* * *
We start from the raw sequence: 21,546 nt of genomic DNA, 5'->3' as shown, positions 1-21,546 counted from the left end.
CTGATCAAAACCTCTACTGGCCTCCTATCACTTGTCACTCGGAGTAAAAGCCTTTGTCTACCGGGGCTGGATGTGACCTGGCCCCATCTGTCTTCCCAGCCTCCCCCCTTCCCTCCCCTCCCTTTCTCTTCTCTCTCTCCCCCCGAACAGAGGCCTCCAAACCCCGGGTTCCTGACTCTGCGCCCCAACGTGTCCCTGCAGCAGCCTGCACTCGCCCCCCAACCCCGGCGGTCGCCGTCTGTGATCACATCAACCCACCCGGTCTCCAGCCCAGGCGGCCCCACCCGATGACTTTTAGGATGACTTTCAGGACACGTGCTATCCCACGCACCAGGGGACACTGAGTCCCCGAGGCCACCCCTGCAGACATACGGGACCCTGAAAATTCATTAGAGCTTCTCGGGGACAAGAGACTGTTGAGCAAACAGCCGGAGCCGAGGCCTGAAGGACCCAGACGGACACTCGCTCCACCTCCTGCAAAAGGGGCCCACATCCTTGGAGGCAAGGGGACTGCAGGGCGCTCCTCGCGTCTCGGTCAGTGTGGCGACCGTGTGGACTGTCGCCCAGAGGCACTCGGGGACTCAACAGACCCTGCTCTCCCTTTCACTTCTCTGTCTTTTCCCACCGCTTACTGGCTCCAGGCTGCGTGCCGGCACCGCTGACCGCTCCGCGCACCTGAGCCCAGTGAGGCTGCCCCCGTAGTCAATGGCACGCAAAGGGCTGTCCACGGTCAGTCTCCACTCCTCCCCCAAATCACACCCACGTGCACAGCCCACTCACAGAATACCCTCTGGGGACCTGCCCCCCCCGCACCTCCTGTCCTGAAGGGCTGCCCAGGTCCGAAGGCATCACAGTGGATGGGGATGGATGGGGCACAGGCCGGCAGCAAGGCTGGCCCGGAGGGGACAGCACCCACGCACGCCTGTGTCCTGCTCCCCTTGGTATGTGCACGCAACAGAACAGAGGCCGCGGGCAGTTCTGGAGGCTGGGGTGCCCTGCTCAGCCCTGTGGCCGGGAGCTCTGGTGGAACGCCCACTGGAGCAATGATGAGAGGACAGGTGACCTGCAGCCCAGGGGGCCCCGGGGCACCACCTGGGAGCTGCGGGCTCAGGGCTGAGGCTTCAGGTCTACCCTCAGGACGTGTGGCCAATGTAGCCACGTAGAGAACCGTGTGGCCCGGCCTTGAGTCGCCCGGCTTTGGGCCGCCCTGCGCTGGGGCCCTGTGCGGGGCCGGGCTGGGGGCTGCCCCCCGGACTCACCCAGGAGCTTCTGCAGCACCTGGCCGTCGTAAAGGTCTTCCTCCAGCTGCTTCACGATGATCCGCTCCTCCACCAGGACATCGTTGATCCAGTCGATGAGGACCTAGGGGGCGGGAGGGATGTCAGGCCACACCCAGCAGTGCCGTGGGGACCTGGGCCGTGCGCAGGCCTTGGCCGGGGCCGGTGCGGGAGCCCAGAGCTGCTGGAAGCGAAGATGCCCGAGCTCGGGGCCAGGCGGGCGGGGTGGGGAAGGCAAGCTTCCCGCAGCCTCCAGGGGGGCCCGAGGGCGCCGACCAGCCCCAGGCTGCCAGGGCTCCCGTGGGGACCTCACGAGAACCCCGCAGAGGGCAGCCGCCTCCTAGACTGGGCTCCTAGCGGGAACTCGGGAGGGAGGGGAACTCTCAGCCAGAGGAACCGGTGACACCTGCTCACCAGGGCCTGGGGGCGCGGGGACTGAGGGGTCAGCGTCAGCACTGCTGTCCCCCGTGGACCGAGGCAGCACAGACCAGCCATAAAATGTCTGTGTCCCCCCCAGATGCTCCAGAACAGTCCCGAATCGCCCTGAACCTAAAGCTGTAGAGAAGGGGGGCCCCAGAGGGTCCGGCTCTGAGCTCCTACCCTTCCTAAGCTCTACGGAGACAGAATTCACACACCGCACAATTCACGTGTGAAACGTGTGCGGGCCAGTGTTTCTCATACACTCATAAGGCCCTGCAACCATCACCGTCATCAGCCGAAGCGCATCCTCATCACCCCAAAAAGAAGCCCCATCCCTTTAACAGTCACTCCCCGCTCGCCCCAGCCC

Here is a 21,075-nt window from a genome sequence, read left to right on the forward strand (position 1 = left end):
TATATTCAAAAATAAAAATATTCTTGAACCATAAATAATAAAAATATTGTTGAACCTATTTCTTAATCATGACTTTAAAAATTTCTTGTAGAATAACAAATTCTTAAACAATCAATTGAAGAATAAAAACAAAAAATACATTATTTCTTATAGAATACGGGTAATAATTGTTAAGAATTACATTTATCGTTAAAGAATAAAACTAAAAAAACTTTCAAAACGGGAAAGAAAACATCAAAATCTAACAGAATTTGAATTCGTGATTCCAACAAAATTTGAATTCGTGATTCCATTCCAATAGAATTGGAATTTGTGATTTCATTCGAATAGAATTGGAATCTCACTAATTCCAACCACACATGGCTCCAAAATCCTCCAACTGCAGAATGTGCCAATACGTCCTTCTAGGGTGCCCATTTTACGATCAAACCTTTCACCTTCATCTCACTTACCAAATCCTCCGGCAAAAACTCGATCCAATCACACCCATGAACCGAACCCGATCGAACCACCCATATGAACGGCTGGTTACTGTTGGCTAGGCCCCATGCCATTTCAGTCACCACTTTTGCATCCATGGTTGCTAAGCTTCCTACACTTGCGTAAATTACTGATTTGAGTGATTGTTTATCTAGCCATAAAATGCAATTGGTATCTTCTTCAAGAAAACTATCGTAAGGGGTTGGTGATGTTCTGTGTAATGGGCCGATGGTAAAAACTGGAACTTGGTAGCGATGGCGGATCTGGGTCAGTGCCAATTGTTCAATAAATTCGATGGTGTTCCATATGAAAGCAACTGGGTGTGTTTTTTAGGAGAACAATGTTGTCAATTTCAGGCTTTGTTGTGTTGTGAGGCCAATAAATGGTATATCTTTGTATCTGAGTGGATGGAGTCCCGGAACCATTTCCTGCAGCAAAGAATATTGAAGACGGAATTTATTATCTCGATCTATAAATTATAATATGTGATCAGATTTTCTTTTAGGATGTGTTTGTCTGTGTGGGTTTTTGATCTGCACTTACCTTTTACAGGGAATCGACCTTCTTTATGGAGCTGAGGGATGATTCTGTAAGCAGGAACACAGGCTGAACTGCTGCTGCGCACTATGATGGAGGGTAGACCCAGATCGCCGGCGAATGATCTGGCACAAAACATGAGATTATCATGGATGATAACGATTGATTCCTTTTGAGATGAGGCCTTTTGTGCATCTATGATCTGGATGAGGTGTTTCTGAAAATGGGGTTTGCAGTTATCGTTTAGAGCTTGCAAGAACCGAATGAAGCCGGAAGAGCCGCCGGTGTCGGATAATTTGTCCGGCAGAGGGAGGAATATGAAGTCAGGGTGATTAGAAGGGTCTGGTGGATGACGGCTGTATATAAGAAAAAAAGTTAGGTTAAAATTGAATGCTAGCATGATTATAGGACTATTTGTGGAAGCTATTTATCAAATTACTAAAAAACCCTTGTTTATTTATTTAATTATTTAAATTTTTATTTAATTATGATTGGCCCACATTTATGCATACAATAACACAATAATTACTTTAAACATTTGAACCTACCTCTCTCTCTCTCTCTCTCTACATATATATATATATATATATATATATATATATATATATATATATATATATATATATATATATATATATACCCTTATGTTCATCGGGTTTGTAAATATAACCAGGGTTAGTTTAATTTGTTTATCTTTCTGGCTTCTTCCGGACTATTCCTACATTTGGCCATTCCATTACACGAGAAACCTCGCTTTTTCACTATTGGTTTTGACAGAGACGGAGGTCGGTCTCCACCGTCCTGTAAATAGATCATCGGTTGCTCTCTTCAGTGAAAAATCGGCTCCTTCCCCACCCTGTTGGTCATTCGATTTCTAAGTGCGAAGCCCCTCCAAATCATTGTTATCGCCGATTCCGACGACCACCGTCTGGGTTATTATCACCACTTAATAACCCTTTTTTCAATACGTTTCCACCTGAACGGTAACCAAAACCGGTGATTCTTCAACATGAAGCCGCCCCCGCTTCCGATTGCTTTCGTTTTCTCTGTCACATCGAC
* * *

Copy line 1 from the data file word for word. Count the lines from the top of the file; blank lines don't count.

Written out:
We start from the raw sequence: 21,546 nt of genomic DNA, 5'->3' as shown, positions 1-21,546 counted from the left end.